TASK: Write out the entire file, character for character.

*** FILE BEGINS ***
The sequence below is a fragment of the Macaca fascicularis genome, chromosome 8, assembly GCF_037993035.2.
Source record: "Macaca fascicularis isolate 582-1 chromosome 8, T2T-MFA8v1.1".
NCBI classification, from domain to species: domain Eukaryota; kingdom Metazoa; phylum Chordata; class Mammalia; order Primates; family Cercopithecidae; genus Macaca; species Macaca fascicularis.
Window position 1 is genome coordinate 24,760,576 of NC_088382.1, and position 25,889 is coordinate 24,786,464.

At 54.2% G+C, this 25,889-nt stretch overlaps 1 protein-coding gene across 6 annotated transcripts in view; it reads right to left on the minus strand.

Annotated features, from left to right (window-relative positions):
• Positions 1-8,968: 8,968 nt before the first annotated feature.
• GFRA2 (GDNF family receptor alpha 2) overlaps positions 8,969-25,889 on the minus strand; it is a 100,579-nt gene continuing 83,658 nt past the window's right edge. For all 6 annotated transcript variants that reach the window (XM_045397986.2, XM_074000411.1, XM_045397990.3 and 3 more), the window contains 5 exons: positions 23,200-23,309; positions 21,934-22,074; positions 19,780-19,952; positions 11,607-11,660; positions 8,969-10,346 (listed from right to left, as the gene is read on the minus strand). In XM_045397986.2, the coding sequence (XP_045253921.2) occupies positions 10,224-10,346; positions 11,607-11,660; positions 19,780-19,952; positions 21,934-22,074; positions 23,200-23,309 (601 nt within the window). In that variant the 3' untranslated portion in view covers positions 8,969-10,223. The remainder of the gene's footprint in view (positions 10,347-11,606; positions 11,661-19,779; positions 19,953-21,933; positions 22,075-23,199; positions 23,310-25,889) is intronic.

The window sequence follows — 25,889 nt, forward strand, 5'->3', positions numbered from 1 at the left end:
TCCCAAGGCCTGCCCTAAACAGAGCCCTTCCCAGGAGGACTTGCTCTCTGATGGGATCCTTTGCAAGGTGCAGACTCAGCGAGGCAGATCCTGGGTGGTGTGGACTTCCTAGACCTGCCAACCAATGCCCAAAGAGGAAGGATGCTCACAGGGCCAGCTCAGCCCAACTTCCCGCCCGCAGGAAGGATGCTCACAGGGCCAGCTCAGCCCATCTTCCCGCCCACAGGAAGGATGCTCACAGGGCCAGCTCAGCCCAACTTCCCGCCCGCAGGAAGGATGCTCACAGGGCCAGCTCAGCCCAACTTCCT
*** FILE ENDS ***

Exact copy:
The sequence below is a fragment of the Macaca fascicularis genome, chromosome 8, assembly GCF_037993035.2.
Source record: "Macaca fascicularis isolate 582-1 chromosome 8, T2T-MFA8v1.1".
NCBI classification, from domain to species: domain Eukaryota; kingdom Metazoa; phylum Chordata; class Mammalia; order Primates; family Cercopithecidae; genus Macaca; species Macaca fascicularis.
Window position 1 is genome coordinate 24,760,576 of NC_088382.1, and position 25,889 is coordinate 24,786,464.

At 54.2% G+C, this 25,889-nt stretch overlaps 1 protein-coding gene across 6 annotated transcripts in view; it reads right to left on the minus strand.

Annotated features, from left to right (window-relative positions):
• Positions 1-8,968: 8,968 nt before the first annotated feature.
• GFRA2 (GDNF family receptor alpha 2) overlaps positions 8,969-25,889 on the minus strand; it is a 100,579-nt gene continuing 83,658 nt past the window's right edge. For all 6 annotated transcript variants that reach the window (XM_045397986.2, XM_074000411.1, XM_045397990.3 and 3 more), the window contains 5 exons: positions 23,200-23,309; positions 21,934-22,074; positions 19,780-19,952; positions 11,607-11,660; positions 8,969-10,346 (listed from right to left, as the gene is read on the minus strand). In XM_045397986.2, the coding sequence (XP_045253921.2) occupies positions 10,224-10,346; positions 11,607-11,660; positions 19,780-19,952; positions 21,934-22,074; positions 23,200-23,309 (601 nt within the window). In that variant the 3' untranslated portion in view covers positions 8,969-10,223. The remainder of the gene's footprint in view (positions 10,347-11,606; positions 11,661-19,779; positions 19,953-21,933; positions 22,075-23,199; positions 23,310-25,889) is intronic.

The window sequence follows — 25,889 nt, forward strand, 5'->3', positions numbered from 1 at the left end:
TCCCAAGGCCTGCCCTAAACAGAGCCCTTCCCAGGAGGACTTGCTCTCTGATGGGATCCTTTGCAAGGTGCAGACTCAGCGAGGCAGATCCTGGGTGGTGTGGACTTCCTAGACCTGCCAACCAATGCCCAAAGAGGAAGGATGCTCACAGGGCCAGCTCAGCCCAACTTCCCGCCCGCAGGAAGGATGCTCACAGGGCCAGCTCAGCCCATCTTCCCGCCCACAGGAAGGATGCTCACAGGGCCAGCTCAGCCCAACTTCCCGCCCGCAGGAAGGATGCTCACAGGGCCAGCTCAGCCCAACTTCCT